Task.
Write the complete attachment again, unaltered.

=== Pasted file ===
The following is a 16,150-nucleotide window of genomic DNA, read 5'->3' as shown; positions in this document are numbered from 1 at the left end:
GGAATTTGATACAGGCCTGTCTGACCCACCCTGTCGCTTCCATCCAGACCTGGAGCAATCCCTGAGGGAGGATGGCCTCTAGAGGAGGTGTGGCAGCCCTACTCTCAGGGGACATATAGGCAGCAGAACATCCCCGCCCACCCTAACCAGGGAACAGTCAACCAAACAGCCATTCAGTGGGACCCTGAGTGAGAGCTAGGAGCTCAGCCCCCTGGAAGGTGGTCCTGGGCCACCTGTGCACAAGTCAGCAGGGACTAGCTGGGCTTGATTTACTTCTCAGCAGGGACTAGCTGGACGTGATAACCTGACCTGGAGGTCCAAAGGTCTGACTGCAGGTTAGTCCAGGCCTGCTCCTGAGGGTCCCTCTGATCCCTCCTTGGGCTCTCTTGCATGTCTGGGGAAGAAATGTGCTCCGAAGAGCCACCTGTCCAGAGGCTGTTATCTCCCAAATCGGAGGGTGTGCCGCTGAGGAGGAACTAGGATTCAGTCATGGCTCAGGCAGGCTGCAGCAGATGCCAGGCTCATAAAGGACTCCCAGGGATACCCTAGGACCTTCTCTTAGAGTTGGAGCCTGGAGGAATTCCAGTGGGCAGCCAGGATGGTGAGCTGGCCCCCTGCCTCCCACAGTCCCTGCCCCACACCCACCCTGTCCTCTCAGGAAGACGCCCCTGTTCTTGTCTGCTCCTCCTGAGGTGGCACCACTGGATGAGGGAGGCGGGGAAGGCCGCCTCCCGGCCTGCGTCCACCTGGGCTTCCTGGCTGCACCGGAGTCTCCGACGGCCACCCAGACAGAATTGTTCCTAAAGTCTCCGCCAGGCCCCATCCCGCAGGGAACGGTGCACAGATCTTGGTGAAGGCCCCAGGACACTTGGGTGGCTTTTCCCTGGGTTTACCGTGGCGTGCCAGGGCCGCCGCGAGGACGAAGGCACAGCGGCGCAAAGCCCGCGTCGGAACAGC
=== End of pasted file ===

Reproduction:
The following is a 16,150-nucleotide window of genomic DNA, read 5'->3' as shown; positions in this document are numbered from 1 at the left end:
GGAATTTGATACAGGCCTGTCTGACCCACCCTGTCGCTTCCATCCAGACCTGGAGCAATCCCTGAGGGAGGATGGCCTCTAGAGGAGGTGTGGCAGCCCTACTCTCAGGGGACATATAGGCAGCAGAACATCCCCGCCCACCCTAACCAGGGAACAGTCAACCAAACAGCCATTCAGTGGGACCCTGAGTGAGAGCTAGGAGCTCAGCCCCCTGGAAGGTGGTCCTGGGCCACCTGTGCACAAGTCAGCAGGGACTAGCTGGGCTTGATTTACTTCTCAGCAGGGACTAGCTGGACGTGATAACCTGACCTGGAGGTCCAAAGGTCTGACTGCAGGTTAGTCCAGGCCTGCTCCTGAGGGTCCCTCTGATCCCTCCTTGGGCTCTCTTGCATGTCTGGGGAAGAAATGTGCTCCGAAGAGCCACCTGTCCAGAGGCTGTTATCTCCCAAATCGGAGGGTGTGCCGCTGAGGAGGAACTAGGATTCAGTCATGGCTCAGGCAGGCTGCAGCAGATGCCAGGCTCATAAAGGACTCCCAGGGATACCCTAGGACCTTCTCTTAGAGTTGGAGCCTGGAGGAATTCCAGTGGGCAGCCAGGATGGTGAGCTGGCCCCCTGCCTCCCACAGTCCCTGCCCCACACCCACCCTGTCCTCTCAGGAAGACGCCCCTGTTCTTGTCTGCTCCTCCTGAGGTGGCACCACTGGATGAGGGAGGCGGGGAAGGCCGCCTCCCGGCCTGCGTCCACCTGGGCTTCCTGGCTGCACCGGAGTCTCCGACGGCCACCCAGACAGAATTGTTCCTAAAGTCTCCGCCAGGCCCCATCCCGCAGGGAACGGTGCACAGATCTTGGTGAAGGCCCCAGGACACTTGGGTGGCTTTTCCCTGGGTTTACCGTGGCGTGCCAGGGCCGCCGCGAGGACGAAGGCACAGCGGCGCAAAGCCCGCGTCGGAACAGC